United States

Photographing Antelope Canyon, Arizona, Part One

Arizona's slot canyons have long held a fascination for me. Especially notable for their beauty are the Antelope Canyons, both Upper and lower, located near Page, Arizona on the land of the Navajo Nation. Formed over millennia by flash floods that eroded the Navajo Sandstone, the canyons are easily accessible and considered the most visited and photographed of the Southwest's slot canyons. Antelope Canyon is actually two separate canyons, Upper Antelope called “The Crack: and Lower Antelope, known as “The Cork-screw.” When I learned that noted Santa Fe photographer, Craig Varjabedian, was taking a small group of adventurers on a week-long photo trek that included three days exploring the canyons, I immediately reserved a space on the tour.

Photographing Antelope Canyon, Arizona, Part Two

. AntilopeCanyon2 More than just an opportunity to take great photos, a visit to the slot canyons comes pretty close to being a spiritual experience. Lower Antelope, called Hazdistazi by the Nav-ajo, meaning "spiral rock arches," feels in places like a cathedral, a place where water and wind has sculpted sandstone grain by grain to form swirls and arches of magnificent shapes and colors. The sandstone walls curve and bend in flowing shapes, alternating in shades of salmon, orange, purple, brown and yellow, thanks to sedimentary formations of Hematite and Geothite. As an interesting aside, evidence of Geothite’s use has been found in paint pigment samples taken from the caves of Lascaux in France.

A walking tour of "Little Italy" in Boston's North End, part one


If you have a passion for the food and wine of Italy, a walking tour of: Boston’s" Little Italy” will allow you to experience the authentic tastes and tantalizing aromas of one of the oldest Italian communities in America. Called the “North End Market Tour,” a three-hour guided walk covers an area of Boston that is actually only one square mile. Like a little village in Italy, this vibrant neighborhood of narrow streets and pocket parks has its own butcher and baker

A walking tour of "Little Italy" in Boston's North End, part two 


Boston’s North End has been an Italian enclave since the turn of the century when mass immigration from Italy brought thousands to the city. Back then, butcher shops had no refrigeration so families learned to trust and befriend their neighborhood supplier. Pizzerias were an extension of the family’s kitchen, hav-ing come to America from Naples by way of Egypt through Greece where the pizza pie originated in the form of pita bread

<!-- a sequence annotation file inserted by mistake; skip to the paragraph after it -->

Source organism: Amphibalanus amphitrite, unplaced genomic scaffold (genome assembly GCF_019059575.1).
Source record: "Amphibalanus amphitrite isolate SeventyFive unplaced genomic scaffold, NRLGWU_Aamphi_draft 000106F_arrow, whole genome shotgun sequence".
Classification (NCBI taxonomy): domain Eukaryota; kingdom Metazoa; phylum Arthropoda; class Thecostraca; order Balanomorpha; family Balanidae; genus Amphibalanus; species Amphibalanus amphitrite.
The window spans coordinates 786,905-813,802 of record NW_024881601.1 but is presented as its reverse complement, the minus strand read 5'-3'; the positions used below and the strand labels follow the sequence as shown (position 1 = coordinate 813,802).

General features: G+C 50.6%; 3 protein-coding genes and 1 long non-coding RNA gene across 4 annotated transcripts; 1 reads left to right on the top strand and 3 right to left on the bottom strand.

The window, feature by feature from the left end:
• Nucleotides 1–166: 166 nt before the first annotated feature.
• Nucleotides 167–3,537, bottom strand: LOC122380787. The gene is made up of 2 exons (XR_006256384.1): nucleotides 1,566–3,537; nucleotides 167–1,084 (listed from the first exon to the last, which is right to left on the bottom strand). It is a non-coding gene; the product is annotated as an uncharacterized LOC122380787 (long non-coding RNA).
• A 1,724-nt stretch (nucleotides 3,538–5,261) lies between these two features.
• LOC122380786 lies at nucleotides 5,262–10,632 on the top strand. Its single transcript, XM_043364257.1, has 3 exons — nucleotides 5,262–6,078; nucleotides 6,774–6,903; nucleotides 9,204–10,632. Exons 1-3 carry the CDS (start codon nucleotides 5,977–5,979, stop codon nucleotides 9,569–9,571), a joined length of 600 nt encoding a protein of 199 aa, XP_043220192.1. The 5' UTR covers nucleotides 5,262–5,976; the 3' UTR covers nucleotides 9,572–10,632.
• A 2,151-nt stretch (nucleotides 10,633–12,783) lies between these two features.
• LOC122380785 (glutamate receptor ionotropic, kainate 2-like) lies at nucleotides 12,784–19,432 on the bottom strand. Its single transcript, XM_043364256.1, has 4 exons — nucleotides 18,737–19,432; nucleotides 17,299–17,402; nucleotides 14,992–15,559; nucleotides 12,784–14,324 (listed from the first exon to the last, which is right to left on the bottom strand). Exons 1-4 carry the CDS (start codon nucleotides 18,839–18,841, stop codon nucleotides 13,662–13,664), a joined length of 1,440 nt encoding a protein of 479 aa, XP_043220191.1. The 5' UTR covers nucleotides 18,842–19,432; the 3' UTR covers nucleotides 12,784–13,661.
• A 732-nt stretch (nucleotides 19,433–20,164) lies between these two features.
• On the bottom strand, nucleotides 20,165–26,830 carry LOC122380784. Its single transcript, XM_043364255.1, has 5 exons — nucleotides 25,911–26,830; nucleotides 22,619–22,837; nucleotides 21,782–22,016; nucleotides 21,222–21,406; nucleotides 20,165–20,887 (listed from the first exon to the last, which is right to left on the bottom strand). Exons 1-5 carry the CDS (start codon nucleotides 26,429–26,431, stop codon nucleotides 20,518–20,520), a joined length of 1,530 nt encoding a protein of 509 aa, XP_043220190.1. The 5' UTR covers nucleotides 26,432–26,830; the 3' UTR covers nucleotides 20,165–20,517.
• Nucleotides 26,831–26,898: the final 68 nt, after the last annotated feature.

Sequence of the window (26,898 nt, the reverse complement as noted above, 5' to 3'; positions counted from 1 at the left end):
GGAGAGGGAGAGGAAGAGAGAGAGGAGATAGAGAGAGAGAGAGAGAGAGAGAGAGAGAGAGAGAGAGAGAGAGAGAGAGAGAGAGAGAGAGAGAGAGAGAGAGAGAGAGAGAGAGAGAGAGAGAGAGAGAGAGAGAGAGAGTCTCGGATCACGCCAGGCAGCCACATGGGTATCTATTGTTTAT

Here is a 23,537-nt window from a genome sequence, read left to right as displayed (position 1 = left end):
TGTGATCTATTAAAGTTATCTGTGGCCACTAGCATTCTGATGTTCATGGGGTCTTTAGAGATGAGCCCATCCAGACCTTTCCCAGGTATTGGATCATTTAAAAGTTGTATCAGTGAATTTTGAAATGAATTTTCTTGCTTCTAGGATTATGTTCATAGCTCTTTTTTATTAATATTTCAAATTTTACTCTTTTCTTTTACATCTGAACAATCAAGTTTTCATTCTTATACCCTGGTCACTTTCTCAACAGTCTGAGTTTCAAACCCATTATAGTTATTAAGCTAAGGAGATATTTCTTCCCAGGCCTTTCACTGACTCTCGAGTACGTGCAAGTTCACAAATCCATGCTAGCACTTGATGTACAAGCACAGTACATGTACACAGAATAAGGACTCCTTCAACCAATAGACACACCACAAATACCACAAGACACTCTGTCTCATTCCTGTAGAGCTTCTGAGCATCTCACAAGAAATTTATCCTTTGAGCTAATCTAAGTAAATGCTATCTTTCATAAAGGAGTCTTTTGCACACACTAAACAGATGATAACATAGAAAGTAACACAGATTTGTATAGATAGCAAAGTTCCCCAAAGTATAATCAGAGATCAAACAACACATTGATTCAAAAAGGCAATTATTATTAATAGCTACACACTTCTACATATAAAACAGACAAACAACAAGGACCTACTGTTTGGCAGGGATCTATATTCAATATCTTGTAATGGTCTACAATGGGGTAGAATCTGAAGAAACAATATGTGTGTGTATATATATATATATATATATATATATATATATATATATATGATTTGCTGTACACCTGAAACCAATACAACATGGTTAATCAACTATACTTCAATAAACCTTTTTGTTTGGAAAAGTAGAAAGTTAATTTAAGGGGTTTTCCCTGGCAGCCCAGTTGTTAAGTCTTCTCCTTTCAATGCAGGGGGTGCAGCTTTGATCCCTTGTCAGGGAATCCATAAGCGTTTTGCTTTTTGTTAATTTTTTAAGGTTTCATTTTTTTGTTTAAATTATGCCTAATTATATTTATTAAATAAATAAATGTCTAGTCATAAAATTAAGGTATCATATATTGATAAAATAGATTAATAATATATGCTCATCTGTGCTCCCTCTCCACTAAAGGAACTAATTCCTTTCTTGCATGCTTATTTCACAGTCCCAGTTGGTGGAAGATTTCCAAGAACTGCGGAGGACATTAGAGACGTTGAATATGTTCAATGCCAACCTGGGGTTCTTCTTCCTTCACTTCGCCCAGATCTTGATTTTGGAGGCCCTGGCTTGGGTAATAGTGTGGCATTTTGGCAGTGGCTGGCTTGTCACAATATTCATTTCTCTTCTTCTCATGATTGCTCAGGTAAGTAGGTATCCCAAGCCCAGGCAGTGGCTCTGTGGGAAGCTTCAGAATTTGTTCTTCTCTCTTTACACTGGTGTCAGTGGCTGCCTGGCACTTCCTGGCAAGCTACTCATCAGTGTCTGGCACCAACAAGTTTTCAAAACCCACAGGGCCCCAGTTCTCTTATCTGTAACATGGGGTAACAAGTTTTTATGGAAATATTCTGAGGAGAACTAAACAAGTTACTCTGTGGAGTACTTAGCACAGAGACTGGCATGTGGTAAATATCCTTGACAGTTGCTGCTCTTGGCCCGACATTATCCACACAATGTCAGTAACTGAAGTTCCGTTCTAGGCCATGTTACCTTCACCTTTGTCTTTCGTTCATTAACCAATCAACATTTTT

Bozeman, Montana: Lots to see and do in an upscale but homespun and hip haven


Known as a cowboy town and home to Montana State University, Bozeman, with its friendly semibohemian character, has evolved into a mini-metropolis loved by residents and visitors alike. First-time visitors are often astounded and pleased, as I was, at the overflowing cup that is Bozeman. History and culture blend in seamlessly with the city’s nearby access to outdoor adventure. Environmental awareness is high too. That is no surprise seeing how Montana’s big sky and stunning mountain ranges envelop everything with their magic.

Romance Rules at Ojai Valley Inn & Spa, a Modern Day Shangri-La


For the ultimate love-enhancing interlude with your sweetheart, look no farther than California’s Shangri-la, the Ojai Valley Inn & Resort. A leisurely 35 mile drive from Santa Barbara, this sprawling Spanish-colonial style resort was chosen by Director Frank Capra as the setting for his 1937 classic film,“Lost Horizon.” In the movie’s legendary paradise, the hero finds love and inner peace in Shangri-la, a
place whose inhabitants enjoy unheard-of longevity.

Finding Fall Color Gold in Southern Utah. Part One


“Go for the Gold” this fall with a trip to Southern Utah for some of the country’s most extravagant foliage colors. Zion National Park, Cedar Breaks and Kolob Canyon are some of the stellar sites where Mother Nature’s paintbrush sketches a brilliant palette of orange, gold and scarlet set against a backdrop of soaring red rock towers, deep canyons and massive monoliths.

Maine lobster, blueberries and ice cream: A prized catch 


Looking for that magical late summer and early fall escape? Little more than an hour’s drive from Boston’s Logan Airport, the craggy coast of Maine has drawn artists, sailors and seafood lovers to its shores for decades, And the jewel along this rock-strewn coastline is the town of Ogunquit. Once inhabited by Native Americans, its Abenaki Indian name means “beautiful place by the sea.” Money Magazine agreed, naming the Ogunquit region as one of the top vacation spots in the country.